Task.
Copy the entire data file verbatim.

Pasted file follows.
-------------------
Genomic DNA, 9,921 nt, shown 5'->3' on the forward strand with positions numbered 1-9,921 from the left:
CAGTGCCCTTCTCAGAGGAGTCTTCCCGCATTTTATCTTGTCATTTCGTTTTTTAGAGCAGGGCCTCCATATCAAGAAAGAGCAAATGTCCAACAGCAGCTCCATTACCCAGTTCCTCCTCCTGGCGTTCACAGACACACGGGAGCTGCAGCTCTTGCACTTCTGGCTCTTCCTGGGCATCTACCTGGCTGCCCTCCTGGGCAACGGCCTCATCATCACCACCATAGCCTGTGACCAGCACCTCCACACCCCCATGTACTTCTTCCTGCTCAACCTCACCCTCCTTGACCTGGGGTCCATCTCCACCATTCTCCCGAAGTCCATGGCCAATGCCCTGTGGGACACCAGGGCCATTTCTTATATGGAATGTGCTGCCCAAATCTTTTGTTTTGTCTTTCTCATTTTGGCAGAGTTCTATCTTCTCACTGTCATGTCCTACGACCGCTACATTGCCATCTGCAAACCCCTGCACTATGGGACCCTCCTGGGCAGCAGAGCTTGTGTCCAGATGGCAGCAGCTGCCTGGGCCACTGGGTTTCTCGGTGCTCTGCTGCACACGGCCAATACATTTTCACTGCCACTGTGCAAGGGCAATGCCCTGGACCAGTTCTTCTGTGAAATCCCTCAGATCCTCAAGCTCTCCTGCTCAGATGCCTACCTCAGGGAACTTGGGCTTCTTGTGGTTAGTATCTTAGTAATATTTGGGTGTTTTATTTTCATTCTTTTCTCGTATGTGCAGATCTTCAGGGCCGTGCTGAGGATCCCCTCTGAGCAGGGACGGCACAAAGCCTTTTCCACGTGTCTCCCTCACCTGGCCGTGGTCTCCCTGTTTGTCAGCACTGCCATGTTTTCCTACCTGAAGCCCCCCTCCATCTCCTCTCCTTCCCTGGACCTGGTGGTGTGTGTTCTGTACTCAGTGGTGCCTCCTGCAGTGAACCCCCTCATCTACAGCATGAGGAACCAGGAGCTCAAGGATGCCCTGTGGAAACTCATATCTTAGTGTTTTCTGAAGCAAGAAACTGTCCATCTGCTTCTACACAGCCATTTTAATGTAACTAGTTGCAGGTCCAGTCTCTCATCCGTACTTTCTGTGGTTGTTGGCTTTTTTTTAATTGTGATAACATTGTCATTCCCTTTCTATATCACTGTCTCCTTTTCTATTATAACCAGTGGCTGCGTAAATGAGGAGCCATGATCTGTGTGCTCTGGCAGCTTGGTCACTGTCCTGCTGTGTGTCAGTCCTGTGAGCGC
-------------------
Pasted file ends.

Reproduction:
Genomic DNA, 9,921 nt, shown 5'->3' on the forward strand with positions numbered 1-9,921 from the left:
CAGTGCCCTTCTCAGAGGAGTCTTCCCGCATTTTATCTTGTCATTTCGTTTTTTAGAGCAGGGCCTCCATATCAAGAAAGAGCAAATGTCCAACAGCAGCTCCATTACCCAGTTCCTCCTCCTGGCGTTCACAGACACACGGGAGCTGCAGCTCTTGCACTTCTGGCTCTTCCTGGGCATCTACCTGGCTGCCCTCCTGGGCAACGGCCTCATCATCACCACCATAGCCTGTGACCAGCACCTCCACACCCCCATGTACTTCTTCCTGCTCAACCTCACCCTCCTTGACCTGGGGTCCATCTCCACCATTCTCCCGAAGTCCATGGCCAATGCCCTGTGGGACACCAGGGCCATTTCTTATATGGAATGTGCTGCCCAAATCTTTTGTTTTGTCTTTCTCATTTTGGCAGAGTTCTATCTTCTCACTGTCATGTCCTACGACCGCTACATTGCCATCTGCAAACCCCTGCACTATGGGACCCTCCTGGGCAGCAGAGCTTGTGTCCAGATGGCAGCAGCTGCCTGGGCCACTGGGTTTCTCGGTGCTCTGCTGCACACGGCCAATACATTTTCACTGCCACTGTGCAAGGGCAATGCCCTGGACCAGTTCTTCTGTGAAATCCCTCAGATCCTCAAGCTCTCCTGCTCAGATGCCTACCTCAGGGAACTTGGGCTTCTTGTGGTTAGTATCTTAGTAATATTTGGGTGTTTTATTTTCATTCTTTTCTCGTATGTGCAGATCTTCAGGGCCGTGCTGAGGATCCCCTCTGAGCAGGGACGGCACAAAGCCTTTTCCACGTGTCTCCCTCACCTGGCCGTGGTCTCCCTGTTTGTCAGCACTGCCATGTTTTCCTACCTGAAGCCCCCCTCCATCTCCTCTCCTTCCCTGGACCTGGTGGTGTGTGTTCTGTACTCAGTGGTGCCTCCTGCAGTGAACCCCCTCATCTACAGCATGAGGAACCAGGAGCTCAAGGATGCCCTGTGGAAACTCATATCTTAGTGTTTTCTGAAGCAAGAAACTGTCCATCTGCTTCTACACAGCCATTTTAATGTAACTAGTTGCAGGTCCAGTCTCTCATCCGTACTTTCTGTGGTTGTTGGCTTTTTTTTAATTGTGATAACATTGTCATTCCCTTTCTATATCACTGTCTCCTTTTCTATTATAACCAGTGGCTGCGTAAATGAGGAGCCATGATCTGTGTGCTCTGGCAGCTTGGTCACTGTCCTGCTGTGTGTCAGTCCTGTGAGCGC